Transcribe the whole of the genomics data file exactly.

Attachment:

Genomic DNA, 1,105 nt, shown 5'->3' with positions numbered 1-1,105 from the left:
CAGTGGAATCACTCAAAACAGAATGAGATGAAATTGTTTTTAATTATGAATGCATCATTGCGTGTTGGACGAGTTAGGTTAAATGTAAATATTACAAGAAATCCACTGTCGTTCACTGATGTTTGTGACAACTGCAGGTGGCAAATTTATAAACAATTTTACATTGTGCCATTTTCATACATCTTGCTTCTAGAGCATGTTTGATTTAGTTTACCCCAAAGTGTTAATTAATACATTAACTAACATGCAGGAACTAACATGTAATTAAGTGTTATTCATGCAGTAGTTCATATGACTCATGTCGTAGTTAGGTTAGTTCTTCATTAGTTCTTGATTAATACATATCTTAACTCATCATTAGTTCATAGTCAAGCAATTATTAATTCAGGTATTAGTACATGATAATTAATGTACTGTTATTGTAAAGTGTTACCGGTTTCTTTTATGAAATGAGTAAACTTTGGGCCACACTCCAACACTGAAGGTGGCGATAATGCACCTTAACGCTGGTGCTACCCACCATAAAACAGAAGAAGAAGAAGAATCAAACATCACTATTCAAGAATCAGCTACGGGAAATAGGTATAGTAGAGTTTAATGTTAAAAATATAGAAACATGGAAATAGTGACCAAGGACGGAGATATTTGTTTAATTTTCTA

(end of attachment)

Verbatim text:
Genomic DNA, 1,105 nt, shown 5'->3' with positions numbered 1-1,105 from the left:
CAGTGGAATCACTCAAAACAGAATGAGATGAAATTGTTTTTAATTATGAATGCATCATTGCGTGTTGGACGAGTTAGGTTAAATGTAAATATTACAAGAAATCCACTGTCGTTCACTGATGTTTGTGACAACTGCAGGTGGCAAATTTATAAACAATTTTACATTGTGCCATTTTCATACATCTTGCTTCTAGAGCATGTTTGATTTAGTTTACCCCAAAGTGTTAATTAATACATTAACTAACATGCAGGAACTAACATGTAATTAAGTGTTATTCATGCAGTAGTTCATATGACTCATGTCGTAGTTAGGTTAGTTCTTCATTAGTTCTTGATTAATACATATCTTAACTCATCATTAGTTCATAGTCAAGCAATTATTAATTCAGGTATTAGTACATGATAATTAATGTACTGTTATTGTAAAGTGTTACCGGTTTCTTTTATGAAATGAGTAAACTTTGGGCCACACTCCAACACTGAAGGTGGCGATAATGCACCTTAACGCTGGTGCTACCCACCATAAAACAGAAGAAGAAGAAGAATCAAACATCACTATTCAAGAATCAGCTACGGGAAATAGGTATAGTAGAGTTTAATGTTAAAAATATAGAAACATGGAAATAGTGACCAAGGACGGAGATATTTGTTTAATTTTCTA